Black studies and sociology alumna to present Constitution Day lecture, “The Constitution and Policing,” Sept. 20

Ayesha B. Hardaway ’97

The College of Wooster will welcome alumna Ayesha B. Hardaway ’97 to celebrate Constitution Day by giving a lecture titled “The Constitution and Policing” on Tuesday, Sept. 20 at 7:30 p.m. The lecture, hosted by the pre-law advising committee, is open to the public and will take place in the Lean Lecture Hall in Wishart Hall (303 E. University Street).

Celebrated nationwide on Sept. 17, Constitution Day commemorates the day the Constitution was signed in 1787 and the rights and responsibilities of U.S. citizens. Hardaway, whose work focuses on ensuring that these rights are accessible to all citizens, earned her bachelor’s degree at Wooster in sociology with a minor in Black studies. “Those who have always held onto power can’t imagine a more equitable or a more just society because for them it’s perfect the way that it is,” said Hardaway in a feature in the spring 2022 issue of Wooster Magazine. As a student at Wooster, “The Black studies minor was aligned with my own intellectual curiosity and desire to learn more about the experiences of my people in this country.” said Hardaway. Her Independent Study on professional women’s attitudes toward affirmative action gave her an initial look at the world from a legal perspective.

Her interest in law led her to complete her J.D. at Case Western Reserve University School of Law. She currently works as an associate professor at Case Western Reserve University School of Law, where she also serves as co-director of the Social Justice Institute, director of the Criminal Defense Clinic, and director of the Social Justice Law Center. With her work in her Criminal Defense Clinic, she teaches third-year law students to handle their own criminal misdemeanor cases, but also what targeted policing and selective prosecution looks like, especially in communities of color. Teaching students to consider diverse perspectives in addition to the fundamentals of criminal representation acts as a way to advocate for antiracism at the same time. In the Social Justice Institute, Hardaway works to support faculty and graduate students who are devising solutions to remove oppression and support liberation, work that intensified after the killings of George Floyd, Ahmaud Arbery, and Breonna Taylor.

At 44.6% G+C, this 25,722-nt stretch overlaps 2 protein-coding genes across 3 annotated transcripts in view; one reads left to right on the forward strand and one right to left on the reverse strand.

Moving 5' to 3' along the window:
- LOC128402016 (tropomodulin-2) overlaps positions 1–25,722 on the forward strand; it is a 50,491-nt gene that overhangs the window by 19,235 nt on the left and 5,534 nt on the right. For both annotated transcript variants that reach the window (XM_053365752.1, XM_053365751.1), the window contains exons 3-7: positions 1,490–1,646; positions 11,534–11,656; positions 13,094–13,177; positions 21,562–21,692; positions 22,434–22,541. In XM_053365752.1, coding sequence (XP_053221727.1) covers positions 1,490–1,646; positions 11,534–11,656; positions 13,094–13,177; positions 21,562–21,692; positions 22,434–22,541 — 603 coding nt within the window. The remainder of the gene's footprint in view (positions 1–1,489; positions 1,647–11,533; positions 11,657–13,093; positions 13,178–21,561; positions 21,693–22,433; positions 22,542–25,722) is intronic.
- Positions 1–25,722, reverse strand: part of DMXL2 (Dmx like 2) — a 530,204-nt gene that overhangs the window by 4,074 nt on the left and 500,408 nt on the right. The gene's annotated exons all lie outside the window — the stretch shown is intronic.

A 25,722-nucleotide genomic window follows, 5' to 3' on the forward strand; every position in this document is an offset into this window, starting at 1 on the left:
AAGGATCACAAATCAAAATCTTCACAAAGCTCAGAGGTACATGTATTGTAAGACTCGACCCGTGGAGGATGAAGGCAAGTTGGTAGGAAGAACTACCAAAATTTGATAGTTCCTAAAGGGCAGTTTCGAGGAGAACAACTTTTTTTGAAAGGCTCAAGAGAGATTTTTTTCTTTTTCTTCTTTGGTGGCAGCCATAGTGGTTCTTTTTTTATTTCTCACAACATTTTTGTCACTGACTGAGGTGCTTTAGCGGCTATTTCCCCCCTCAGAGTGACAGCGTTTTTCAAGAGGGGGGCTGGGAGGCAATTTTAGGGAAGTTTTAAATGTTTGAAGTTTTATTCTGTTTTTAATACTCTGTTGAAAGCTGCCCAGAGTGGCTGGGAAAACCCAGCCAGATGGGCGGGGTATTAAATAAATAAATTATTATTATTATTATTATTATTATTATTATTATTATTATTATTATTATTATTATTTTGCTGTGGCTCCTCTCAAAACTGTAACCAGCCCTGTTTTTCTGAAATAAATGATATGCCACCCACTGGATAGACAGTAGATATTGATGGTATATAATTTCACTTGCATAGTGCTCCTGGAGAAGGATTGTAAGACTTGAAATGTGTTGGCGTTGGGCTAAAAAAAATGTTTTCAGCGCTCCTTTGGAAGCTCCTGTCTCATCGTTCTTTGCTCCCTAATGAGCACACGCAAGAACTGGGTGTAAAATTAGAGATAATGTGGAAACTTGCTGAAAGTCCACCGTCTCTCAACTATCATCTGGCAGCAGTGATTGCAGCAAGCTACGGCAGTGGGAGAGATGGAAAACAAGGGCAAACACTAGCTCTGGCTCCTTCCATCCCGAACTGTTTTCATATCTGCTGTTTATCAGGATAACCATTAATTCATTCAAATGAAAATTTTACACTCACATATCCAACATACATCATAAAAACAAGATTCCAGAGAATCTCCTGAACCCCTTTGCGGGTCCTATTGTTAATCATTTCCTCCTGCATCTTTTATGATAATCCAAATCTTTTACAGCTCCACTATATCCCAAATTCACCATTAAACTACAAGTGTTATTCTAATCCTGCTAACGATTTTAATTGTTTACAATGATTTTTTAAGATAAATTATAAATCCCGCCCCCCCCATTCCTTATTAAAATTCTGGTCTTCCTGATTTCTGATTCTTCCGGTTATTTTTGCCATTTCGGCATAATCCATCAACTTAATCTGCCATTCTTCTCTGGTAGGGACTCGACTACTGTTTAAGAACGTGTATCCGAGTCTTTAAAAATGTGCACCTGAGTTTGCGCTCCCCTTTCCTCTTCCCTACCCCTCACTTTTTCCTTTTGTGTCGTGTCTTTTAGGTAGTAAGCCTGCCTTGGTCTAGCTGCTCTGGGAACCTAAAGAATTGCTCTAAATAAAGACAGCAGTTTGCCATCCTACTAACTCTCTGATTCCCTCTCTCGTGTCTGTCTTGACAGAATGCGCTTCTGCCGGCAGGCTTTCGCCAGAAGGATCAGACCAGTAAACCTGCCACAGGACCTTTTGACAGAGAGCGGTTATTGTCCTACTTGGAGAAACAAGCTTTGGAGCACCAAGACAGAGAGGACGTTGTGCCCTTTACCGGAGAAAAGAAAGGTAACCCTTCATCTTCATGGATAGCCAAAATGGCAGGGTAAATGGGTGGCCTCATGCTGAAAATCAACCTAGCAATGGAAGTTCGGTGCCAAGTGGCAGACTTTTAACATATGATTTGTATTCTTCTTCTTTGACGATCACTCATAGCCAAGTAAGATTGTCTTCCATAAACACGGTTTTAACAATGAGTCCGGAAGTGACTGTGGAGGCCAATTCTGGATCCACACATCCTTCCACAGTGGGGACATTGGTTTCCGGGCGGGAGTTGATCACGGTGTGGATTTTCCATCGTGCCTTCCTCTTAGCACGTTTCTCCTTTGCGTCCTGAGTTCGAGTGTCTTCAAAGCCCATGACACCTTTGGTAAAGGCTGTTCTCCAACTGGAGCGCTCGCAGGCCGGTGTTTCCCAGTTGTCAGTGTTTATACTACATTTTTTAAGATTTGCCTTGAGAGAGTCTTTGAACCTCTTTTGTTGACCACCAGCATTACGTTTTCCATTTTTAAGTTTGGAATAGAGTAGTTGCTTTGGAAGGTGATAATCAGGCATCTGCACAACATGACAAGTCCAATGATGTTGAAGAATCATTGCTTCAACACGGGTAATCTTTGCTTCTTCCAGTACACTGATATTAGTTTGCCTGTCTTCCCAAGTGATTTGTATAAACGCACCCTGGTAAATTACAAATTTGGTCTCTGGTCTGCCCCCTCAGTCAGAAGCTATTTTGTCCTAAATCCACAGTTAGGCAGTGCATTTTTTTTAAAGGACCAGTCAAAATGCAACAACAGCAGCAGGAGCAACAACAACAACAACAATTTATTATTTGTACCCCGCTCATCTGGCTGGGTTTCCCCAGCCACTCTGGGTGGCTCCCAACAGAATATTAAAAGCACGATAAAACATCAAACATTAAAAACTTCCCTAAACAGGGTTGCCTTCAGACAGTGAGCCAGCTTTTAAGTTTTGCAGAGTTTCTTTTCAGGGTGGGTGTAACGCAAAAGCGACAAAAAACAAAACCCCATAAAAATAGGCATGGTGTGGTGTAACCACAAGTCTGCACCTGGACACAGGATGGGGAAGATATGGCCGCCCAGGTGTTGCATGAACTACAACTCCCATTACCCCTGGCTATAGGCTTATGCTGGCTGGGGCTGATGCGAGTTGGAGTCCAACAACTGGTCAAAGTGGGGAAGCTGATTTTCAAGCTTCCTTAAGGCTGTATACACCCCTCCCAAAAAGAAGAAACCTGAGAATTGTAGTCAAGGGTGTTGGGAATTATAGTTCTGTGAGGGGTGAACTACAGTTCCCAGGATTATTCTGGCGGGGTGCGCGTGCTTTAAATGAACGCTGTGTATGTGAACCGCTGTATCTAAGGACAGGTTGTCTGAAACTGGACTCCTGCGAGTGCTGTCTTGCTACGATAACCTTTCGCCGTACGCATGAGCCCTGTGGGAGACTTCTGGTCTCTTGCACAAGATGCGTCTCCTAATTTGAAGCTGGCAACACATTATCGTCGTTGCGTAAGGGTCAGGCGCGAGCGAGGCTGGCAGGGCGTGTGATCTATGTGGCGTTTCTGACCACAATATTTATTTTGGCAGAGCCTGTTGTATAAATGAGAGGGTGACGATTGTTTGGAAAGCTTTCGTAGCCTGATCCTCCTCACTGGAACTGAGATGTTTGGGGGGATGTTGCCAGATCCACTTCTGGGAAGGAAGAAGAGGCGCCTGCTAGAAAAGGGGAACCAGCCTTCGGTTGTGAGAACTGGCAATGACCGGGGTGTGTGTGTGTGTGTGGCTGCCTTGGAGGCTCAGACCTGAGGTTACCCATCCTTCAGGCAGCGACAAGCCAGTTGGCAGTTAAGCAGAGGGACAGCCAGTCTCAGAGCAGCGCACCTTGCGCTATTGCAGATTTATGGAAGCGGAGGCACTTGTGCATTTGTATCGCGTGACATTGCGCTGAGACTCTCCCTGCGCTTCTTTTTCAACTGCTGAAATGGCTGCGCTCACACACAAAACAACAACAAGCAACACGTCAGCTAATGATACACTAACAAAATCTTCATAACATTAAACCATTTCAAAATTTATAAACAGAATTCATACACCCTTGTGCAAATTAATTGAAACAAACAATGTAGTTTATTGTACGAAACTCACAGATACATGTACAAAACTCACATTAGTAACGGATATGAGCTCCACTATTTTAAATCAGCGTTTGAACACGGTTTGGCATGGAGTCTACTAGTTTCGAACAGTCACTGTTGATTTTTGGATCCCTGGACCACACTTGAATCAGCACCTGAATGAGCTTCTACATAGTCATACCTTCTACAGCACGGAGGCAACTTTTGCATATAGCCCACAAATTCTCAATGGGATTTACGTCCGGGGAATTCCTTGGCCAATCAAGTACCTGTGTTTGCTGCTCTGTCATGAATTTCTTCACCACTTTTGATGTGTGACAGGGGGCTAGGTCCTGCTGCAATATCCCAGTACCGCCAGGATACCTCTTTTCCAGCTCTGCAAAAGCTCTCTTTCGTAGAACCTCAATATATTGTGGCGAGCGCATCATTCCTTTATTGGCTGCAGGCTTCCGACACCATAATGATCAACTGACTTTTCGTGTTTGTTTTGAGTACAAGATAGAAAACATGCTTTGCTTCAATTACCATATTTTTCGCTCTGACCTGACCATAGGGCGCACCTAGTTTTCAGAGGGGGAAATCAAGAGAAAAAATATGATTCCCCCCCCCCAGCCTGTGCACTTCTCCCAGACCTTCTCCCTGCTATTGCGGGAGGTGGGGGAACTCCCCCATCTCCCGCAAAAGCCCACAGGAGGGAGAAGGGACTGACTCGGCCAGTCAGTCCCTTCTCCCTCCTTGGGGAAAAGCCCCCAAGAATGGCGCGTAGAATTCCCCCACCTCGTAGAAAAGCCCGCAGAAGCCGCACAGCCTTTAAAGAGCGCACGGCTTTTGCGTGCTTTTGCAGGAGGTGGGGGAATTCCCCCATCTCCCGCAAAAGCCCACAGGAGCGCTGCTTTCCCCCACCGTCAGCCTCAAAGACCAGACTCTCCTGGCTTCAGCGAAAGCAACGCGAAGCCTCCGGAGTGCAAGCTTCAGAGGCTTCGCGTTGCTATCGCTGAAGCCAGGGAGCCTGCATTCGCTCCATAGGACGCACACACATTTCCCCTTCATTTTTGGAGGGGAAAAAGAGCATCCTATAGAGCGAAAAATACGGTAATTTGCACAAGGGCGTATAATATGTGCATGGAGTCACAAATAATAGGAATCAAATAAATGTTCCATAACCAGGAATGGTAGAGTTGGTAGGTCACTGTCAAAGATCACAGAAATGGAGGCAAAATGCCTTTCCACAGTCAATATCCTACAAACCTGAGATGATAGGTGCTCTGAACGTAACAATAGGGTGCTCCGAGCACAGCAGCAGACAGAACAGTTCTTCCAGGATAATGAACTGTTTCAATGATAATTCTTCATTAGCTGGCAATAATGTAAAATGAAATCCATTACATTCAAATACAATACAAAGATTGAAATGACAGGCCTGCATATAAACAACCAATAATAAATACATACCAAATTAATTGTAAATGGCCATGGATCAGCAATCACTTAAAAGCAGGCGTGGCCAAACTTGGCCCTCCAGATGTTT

In addition to her academic work, Hardaway has taken on an active role in improving local policing. In 2015, she was invited to serve on the Independent Monitoring Team appointed to evaluate Cleveland police reforms, and in 2018, she was promoted to deputy monitor of the team. The team consists of many experts connected to President Obama’s Task Force on 21st Century Policing and specifically sought Hardaway’s Cleveland roots and legal expertise.

Additional information about this event is available by contacting the Pre-Law Advising program at 330-263-2380, or by emailing barmstrong@wooster.edu.

Posted in News on September 16, 2022.

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